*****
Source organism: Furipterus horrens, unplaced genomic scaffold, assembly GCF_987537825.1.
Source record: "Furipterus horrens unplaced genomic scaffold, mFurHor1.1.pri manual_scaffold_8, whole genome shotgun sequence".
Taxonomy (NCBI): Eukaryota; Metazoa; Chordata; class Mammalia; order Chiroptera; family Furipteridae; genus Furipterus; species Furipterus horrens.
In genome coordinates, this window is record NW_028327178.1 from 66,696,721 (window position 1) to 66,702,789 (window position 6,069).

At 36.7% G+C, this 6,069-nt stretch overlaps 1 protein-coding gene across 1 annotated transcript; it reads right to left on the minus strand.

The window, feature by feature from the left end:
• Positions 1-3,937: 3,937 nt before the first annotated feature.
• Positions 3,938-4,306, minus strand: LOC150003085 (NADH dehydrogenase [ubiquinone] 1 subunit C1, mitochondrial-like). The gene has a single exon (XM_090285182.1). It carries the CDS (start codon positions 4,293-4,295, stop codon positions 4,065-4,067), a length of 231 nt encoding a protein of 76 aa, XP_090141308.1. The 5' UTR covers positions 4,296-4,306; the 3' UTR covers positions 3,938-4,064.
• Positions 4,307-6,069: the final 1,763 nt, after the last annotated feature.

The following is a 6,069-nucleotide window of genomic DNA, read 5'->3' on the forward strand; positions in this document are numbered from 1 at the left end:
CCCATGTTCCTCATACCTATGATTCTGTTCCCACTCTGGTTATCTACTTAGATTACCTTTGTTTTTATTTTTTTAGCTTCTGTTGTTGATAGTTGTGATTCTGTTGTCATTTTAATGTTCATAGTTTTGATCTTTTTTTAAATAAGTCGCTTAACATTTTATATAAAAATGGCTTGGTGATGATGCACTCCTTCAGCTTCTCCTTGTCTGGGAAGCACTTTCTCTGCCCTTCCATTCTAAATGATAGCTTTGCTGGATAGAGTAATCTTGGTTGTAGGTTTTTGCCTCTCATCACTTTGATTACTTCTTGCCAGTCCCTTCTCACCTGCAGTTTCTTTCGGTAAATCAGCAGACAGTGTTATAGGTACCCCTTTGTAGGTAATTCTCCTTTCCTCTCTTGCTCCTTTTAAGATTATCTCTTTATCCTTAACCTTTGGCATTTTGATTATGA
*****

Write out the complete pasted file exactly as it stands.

Source organism: Furipterus horrens, unplaced genomic scaffold, assembly GCF_987537825.1.
Source record: "Furipterus horrens unplaced genomic scaffold, mFurHor1.1.pri manual_scaffold_8, whole genome shotgun sequence".
Taxonomy (NCBI): Eukaryota; Metazoa; Chordata; class Mammalia; order Chiroptera; family Furipteridae; genus Furipterus; species Furipterus horrens.
In genome coordinates, this window is record NW_028327178.1 from 66,696,721 (window position 1) to 66,702,789 (window position 6,069).

At 36.7% G+C, this 6,069-nt stretch overlaps 1 protein-coding gene across 1 annotated transcript; it reads right to left on the minus strand.

The window, feature by feature from the left end:
• Positions 1-3,937: 3,937 nt before the first annotated feature.
• Positions 3,938-4,306, minus strand: LOC150003085 (NADH dehydrogenase [ubiquinone] 1 subunit C1, mitochondrial-like). The gene has a single exon (XM_090285182.1). It carries the CDS (start codon positions 4,293-4,295, stop codon positions 4,065-4,067), a length of 231 nt encoding a protein of 76 aa, XP_090141308.1. The 5' UTR covers positions 4,296-4,306; the 3' UTR covers positions 3,938-4,064.
• Positions 4,307-6,069: the final 1,763 nt, after the last annotated feature.

The following is a 6,069-nucleotide window of genomic DNA, read 5'->3' on the forward strand; positions in this document are numbered from 1 at the left end:
CCCATGTTCCTCATACCTATGATTCTGTTCCCACTCTGGTTATCTACTTAGATTACCTTTGTTTTTATTTTTTTAGCTTCTGTTGTTGATAGTTGTGATTCTGTTGTCATTTTAATGTTCATAGTTTTGATCTTTTTTTAAATAAGTCGCTTAACATTTTATATAAAAATGGCTTGGTGATGATGCACTCCTTCAGCTTCTCCTTGTCTGGGAAGCACTTTCTCTGCCCTTCCATTCTAAATGATAGCTTTGCTGGATAGAGTAATCTTGGTTGTAGGTTTTTGCCTCTCATCACTTTGATTACTTCTTGCCAGTCCCTTCTCACCTGCAGTTTCTTTCGGTAAATCAGCAGACAGTGTTATAGGTACCCCTTTGTAGGTAATTCTCCTTTCCTCTCTTGCTCCTTTTAAGATTATCTCTTTATCCTTAACCTTTGGCATTTTGATTATGA